Thursday, July 28, 2011


Going over a file of a scanned book, correcting all the glitches generated by the fact that an OCR program doesn't understand human language, is tedious work. It's something a lot of us writers are doing in these days of the Ebook Revolution. Not as exciting as rioting in the streets, but necessary, and the results will be more world changing than mere mob violence.

But, ay, it ain't much fun.

I've found that, like with writing, music helps.

As I go over Cortez on Jupiter until my blood-shot eyes cross, I've been playing Miles Davis' On the Corner. It fits so well, I'm beginning to think of it as the novel's unofficial soundtrack.

That clankity, wailing funk always sounded sci-fi/futuristic to me. Feels like moving through crowded megalopoltian streets teeming with people and machines up to all kinds of business and/or pleasure like the blaxsploitation/underground comix characters in Corky McCoy's cover art. Are those spaceships overhead? Sure we got illegal aliens, and not just from this planet, amigo!

There's also something cybernetic about that sound. The 1972 technology probably didn't have many computers in the mix, but you can hear the hints toward sampling and digital editing. It is the street finding it's own use for technology, but to a beat that William Gibson never imagined. It's the shape of funk to come, pointing the way to rap, hip-hop, techno, the Afro-pop of King Sunny Ade and Fela Anikulapo Kuit.

It doesn't as much make you want to dance as make you want to move through complicated environments to its rhythms. Oh, to be cruising recombocultural streets in customized-to-the- Frankensteinization-point vehicle that can roll and fly, with On the Corner leaking through the windows, and vibrating through the frame . . . and your bones . . . your DNA . . .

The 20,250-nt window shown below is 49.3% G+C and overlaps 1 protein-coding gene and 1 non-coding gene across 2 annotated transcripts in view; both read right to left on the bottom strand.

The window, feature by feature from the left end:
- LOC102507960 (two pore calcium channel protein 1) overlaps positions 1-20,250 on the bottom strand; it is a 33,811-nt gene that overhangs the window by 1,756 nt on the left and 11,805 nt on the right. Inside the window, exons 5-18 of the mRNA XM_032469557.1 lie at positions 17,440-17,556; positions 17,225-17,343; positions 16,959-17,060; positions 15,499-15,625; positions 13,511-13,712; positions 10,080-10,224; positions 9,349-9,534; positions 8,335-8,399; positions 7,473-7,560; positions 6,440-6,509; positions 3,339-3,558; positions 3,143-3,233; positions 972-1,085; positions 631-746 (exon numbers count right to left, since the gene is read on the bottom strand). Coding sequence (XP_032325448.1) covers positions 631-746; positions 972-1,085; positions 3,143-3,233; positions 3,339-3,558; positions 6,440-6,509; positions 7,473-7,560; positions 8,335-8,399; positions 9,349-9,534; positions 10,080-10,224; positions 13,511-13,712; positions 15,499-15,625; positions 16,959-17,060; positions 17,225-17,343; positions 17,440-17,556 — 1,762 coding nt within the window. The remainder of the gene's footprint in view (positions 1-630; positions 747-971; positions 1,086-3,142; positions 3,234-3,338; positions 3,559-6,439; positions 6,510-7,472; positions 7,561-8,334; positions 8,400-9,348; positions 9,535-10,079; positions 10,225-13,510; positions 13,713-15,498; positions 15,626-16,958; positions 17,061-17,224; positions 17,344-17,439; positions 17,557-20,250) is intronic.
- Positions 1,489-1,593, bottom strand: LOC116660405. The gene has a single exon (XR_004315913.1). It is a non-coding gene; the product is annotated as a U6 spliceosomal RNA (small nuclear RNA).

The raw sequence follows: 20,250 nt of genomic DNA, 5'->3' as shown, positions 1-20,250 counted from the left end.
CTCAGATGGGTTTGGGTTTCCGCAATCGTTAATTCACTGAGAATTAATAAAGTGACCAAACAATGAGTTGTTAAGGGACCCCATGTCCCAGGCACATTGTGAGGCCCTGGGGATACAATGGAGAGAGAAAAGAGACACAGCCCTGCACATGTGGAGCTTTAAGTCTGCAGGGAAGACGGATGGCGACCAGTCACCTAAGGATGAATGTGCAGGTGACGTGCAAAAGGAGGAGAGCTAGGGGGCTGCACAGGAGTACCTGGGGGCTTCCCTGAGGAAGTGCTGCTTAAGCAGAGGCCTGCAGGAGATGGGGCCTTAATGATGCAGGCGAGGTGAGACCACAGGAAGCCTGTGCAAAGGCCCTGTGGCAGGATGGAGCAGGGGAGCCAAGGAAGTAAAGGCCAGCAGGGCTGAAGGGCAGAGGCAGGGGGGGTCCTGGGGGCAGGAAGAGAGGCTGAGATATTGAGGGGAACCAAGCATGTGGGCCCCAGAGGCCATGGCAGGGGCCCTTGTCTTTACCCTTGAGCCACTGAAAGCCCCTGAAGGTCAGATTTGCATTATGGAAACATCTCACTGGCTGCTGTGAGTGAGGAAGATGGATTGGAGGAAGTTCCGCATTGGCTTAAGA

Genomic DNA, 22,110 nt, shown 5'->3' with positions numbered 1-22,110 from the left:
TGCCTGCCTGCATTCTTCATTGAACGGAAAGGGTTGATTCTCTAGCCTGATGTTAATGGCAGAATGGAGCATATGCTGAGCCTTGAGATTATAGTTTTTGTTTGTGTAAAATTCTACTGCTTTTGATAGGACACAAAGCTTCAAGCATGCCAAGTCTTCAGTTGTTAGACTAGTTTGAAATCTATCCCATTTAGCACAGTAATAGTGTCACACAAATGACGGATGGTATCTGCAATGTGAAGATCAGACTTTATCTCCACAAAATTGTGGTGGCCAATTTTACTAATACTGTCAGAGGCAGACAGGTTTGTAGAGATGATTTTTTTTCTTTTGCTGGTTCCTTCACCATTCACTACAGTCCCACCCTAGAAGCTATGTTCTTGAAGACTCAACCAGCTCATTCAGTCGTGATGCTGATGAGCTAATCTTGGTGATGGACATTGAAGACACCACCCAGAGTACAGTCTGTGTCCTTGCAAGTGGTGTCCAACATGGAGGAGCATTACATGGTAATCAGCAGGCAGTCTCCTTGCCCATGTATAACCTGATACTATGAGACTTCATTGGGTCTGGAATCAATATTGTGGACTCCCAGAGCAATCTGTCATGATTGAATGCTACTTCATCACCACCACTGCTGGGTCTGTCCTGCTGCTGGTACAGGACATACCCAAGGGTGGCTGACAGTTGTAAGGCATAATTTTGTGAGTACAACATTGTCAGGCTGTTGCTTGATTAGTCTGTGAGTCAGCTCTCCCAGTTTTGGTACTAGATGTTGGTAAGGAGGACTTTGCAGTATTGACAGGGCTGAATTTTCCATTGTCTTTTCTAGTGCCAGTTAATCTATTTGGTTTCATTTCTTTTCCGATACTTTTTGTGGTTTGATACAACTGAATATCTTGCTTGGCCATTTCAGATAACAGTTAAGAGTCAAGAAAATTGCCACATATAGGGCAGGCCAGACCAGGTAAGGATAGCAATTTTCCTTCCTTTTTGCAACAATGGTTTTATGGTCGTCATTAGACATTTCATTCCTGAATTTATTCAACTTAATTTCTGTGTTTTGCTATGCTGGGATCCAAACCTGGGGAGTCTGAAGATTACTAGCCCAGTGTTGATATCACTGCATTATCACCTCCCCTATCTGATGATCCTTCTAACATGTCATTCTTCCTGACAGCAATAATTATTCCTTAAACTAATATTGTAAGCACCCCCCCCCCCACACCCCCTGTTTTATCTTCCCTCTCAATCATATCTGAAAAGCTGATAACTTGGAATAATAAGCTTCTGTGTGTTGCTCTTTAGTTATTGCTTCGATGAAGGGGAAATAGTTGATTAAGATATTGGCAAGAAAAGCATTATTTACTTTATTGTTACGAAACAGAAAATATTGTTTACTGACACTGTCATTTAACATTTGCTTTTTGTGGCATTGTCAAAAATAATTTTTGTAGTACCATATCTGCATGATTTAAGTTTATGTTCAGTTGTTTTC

Pablo Cortez and his world, and him slinging paint around it, come alive in this music. And it keep me focused as I go over the words, zapping those glitches, making it all come through loud and clear.


  1. Heh. I ended up doing a history on the musical origins of cyberpunk in a History of Rock & Blues class while getting a minor in Electronic Music at USF. Never got around to Miles Davis, but there is John Shirley's "Freezone" - definitely the best chapter from his Eclipse Trilogy - and William Gibson's "The Winter Market" and the sadly less remembered "Synners" by Pat Cadigan, among others.

  2. Music and technology, they do get it on. Early blues and R&B are full of praises for new technology that allows folks to hook up. No surprise that it goes on.